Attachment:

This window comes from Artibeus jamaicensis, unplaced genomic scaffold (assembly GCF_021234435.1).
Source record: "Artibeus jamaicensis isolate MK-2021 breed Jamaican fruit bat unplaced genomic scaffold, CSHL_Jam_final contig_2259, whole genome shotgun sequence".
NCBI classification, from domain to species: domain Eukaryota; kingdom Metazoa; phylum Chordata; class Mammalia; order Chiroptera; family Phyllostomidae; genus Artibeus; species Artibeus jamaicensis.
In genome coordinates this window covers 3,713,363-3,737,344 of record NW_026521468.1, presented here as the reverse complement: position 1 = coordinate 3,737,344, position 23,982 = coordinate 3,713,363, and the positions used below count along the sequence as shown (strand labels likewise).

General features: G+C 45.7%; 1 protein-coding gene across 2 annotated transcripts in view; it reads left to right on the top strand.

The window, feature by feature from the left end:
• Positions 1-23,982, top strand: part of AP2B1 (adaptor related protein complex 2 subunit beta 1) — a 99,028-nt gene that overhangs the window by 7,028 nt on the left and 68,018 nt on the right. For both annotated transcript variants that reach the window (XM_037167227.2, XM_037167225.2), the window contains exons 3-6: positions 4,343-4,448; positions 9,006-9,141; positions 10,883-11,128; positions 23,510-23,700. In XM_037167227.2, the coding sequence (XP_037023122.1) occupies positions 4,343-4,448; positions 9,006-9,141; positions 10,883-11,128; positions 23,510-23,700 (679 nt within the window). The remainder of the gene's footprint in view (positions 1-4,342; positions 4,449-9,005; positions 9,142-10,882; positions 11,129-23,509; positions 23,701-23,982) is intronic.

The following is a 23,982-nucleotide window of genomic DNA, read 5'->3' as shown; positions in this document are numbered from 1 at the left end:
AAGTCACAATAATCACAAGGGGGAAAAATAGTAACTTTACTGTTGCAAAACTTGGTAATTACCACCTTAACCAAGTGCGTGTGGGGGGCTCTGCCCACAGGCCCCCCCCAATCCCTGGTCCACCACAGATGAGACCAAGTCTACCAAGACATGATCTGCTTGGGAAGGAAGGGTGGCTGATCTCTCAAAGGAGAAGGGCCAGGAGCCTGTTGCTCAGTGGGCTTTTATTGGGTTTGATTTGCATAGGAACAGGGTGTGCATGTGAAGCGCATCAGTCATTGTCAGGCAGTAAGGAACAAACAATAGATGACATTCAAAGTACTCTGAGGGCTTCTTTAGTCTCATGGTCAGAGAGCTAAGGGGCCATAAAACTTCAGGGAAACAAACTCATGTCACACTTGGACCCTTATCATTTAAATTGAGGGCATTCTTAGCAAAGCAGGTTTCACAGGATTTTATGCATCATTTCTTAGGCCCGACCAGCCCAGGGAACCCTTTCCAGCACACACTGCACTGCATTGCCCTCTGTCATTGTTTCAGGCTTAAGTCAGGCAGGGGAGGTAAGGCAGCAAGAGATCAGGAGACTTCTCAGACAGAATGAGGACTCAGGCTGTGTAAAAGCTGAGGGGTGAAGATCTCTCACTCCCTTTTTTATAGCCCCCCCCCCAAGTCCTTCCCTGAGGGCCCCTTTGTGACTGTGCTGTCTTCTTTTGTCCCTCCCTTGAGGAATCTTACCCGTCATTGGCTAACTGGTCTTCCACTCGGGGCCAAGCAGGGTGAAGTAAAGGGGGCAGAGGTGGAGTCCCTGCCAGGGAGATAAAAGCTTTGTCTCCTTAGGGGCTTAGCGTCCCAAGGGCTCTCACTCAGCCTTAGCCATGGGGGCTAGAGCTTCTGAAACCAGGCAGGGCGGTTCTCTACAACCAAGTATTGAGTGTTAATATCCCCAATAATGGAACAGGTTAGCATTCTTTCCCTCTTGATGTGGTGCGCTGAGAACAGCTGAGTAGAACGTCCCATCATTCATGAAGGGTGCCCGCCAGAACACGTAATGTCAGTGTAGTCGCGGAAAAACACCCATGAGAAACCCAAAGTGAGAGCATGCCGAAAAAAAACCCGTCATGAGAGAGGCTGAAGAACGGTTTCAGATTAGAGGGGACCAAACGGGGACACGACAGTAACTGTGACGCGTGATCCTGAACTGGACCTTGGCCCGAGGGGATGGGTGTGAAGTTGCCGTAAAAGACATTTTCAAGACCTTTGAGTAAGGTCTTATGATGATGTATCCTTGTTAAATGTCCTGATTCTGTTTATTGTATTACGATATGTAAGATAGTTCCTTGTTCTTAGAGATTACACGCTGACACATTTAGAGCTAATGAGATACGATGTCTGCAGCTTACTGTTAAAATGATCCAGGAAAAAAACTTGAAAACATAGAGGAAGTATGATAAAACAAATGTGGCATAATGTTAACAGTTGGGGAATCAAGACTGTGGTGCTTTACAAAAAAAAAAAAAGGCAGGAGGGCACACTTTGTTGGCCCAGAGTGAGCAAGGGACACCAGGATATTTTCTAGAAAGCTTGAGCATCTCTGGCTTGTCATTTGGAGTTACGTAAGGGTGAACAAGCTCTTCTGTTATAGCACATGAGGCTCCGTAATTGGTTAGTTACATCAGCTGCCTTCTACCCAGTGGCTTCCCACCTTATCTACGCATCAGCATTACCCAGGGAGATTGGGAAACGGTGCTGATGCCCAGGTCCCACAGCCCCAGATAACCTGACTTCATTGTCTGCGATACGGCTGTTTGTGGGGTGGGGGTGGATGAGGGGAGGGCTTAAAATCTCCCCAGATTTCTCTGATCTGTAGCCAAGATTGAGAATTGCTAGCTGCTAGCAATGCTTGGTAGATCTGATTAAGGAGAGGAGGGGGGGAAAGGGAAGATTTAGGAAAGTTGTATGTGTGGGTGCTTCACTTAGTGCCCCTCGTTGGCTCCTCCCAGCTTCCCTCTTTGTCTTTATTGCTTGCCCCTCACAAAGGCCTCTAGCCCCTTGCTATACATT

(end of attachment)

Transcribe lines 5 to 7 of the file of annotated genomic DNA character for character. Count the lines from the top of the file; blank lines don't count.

General features: G+C 45.7%; 1 protein-coding gene across 2 annotated transcripts in view; it reads left to right on the top strand.

The window, feature by feature from the left end:
• Positions 1-23,982, top strand: part of AP2B1 (adaptor related protein complex 2 subunit beta 1) — a 99,028-nt gene that overhangs the window by 7,028 nt on the left and 68,018 nt on the right. For both annotated transcript variants that reach the window (XM_037167227.2, XM_037167225.2), the window contains exons 3-6: positions 4,343-4,448; positions 9,006-9,141; positions 10,883-11,128; positions 23,510-23,700. In XM_037167227.2, the coding sequence (XP_037023122.1) occupies positions 4,343-4,448; positions 9,006-9,141; positions 10,883-11,128; positions 23,510-23,700 (679 nt within the window). The remainder of the gene's footprint in view (positions 1-4,342; positions 4,449-9,005; positions 9,142-10,882; positions 11,129-23,509; positions 23,701-23,982) is intronic.